When I was asked to write a review on my favourite ambient album I was stumped at first. What music do I listen to? Least of all in terms of genre. Midori Takada’s Through the Looking Glass album was first released in 1987, three years before I was born. I have to admit, I had no knowledge of it before its re-release in 2017; it was an underground release for many years. The legend is it resurfaced when an upload of the release was being pushed onto people’s playlists via the YouTube algorithms.
Through the Looking Glass opens with “Mr Henri Rousseau’s Dream,” a track that lives up to its name as it glides through a forest in an exotic yet homely place. The sounds of birdsong-like whistles surround and enrapture you, which is no surprise when you learn Takada creates a three-dimensional sound sculpture by carefully taking the distance between the microphone and each instrument into account. I felt a kinship with this track and the idea that it was a musical backing for an artwork and the idea of a journey through a painting with sounds.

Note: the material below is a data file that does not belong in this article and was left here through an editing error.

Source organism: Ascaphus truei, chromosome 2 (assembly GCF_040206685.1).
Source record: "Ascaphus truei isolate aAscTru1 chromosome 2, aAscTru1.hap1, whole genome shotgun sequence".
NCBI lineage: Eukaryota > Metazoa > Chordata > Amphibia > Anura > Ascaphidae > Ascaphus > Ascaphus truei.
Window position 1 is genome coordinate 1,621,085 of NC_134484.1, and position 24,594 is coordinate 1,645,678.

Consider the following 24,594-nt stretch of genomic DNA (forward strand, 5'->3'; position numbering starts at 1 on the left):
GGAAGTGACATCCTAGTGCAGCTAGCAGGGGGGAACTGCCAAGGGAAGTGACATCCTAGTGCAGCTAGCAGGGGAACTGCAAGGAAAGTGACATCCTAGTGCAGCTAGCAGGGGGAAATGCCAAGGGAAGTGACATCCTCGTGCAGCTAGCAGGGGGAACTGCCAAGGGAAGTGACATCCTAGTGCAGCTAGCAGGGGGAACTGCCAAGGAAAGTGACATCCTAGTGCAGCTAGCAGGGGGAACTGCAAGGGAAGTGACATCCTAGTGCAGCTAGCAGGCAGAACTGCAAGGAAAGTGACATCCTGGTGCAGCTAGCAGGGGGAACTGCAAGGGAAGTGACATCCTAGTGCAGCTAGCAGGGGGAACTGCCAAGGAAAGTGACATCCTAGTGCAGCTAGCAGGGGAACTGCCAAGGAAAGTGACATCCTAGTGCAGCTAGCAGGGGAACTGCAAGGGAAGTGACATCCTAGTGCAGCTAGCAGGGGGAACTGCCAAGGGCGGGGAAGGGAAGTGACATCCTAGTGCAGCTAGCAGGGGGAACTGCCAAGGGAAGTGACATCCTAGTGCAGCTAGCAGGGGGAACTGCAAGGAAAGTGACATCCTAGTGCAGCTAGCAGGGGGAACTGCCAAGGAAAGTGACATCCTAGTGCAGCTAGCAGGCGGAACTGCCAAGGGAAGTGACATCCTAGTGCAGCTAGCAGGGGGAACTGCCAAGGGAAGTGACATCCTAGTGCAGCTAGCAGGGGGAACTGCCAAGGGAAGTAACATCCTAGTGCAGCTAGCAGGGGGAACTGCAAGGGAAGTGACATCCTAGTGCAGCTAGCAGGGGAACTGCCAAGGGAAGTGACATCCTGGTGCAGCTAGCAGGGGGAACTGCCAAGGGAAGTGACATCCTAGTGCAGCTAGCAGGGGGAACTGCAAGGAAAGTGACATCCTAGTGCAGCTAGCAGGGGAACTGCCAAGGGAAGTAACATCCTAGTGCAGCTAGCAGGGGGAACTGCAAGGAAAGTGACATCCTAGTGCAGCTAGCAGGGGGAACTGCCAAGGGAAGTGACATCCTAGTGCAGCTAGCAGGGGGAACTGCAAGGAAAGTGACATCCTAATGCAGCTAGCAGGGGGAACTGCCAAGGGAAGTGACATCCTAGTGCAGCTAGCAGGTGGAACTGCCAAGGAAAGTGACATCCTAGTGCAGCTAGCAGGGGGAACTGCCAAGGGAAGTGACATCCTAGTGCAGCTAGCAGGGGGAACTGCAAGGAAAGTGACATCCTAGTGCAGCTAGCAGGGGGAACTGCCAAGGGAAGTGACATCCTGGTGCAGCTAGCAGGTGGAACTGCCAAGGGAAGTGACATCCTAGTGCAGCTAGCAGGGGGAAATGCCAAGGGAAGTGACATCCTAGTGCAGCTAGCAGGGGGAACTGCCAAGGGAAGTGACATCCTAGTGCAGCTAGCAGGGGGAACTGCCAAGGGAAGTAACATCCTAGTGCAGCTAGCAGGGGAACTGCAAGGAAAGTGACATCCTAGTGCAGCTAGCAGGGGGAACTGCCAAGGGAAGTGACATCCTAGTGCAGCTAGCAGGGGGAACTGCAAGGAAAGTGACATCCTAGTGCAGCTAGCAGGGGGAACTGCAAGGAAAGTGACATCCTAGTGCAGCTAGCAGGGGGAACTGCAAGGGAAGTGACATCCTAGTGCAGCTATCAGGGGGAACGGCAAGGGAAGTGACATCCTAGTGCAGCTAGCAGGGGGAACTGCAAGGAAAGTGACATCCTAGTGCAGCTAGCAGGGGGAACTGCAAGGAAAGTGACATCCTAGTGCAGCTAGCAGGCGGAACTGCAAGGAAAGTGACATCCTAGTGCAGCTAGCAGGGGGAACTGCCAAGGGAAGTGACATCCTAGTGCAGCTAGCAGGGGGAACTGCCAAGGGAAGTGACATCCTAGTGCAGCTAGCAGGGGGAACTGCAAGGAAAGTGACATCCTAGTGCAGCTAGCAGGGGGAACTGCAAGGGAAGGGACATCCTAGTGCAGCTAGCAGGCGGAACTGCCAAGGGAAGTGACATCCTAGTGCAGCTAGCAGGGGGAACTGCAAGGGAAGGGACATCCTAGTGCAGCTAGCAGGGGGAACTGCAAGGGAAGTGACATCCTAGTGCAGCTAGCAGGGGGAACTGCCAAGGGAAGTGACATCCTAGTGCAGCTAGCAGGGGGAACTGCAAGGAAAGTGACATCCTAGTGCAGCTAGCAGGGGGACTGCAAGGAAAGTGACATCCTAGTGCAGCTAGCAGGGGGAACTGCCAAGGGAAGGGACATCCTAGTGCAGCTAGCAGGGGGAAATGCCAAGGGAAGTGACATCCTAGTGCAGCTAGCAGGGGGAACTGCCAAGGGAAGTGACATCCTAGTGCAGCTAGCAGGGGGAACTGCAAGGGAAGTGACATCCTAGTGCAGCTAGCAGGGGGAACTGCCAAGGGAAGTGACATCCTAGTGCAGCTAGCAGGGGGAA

I adore this quote from Takada: “Within the tracks, numbers are intertwined symbolically — they are fluid while the tempo is ever-changing. On the reverse side, all the melodies are overturned. Through this process, it is constructed and formulated into a system. As the structure of this music became more system-based, I tried to disengage it from any self-expression. That is why I named this album Through the Looking Glass. The reflection on the mirror seems to show something, but I did not want to indulge in that. I wanted rather to force discernment of my true self that was beyond the reflection.”
You can really hear this fluid intertwining on the second track, “Crossing.” Patterns change throughout the song; often from your own brain trying to find patterns, you find yourself toing and froing between the rhythms that are introduced and taken away. It’s interesting to read that Takada was freeing music from human emotion and allowing the sounds to have an othering from the artist. I love this idea but I cannot help but think that decision in itself is emblematic of human creativity. I believe most artists want to create something that is more than us mortal beings; suppositionally, it may be a way for us to feel we are leaving something that can last forever.
Lara Rix-Martin’s latest Meemo Comma LP, ‘Sleepmoss’, is due out through Planet Mu on October 25th. Check out its lead single and some of the producer’s previous work below, and a complete rundown of her Objects Limited imprint on Bandcamp.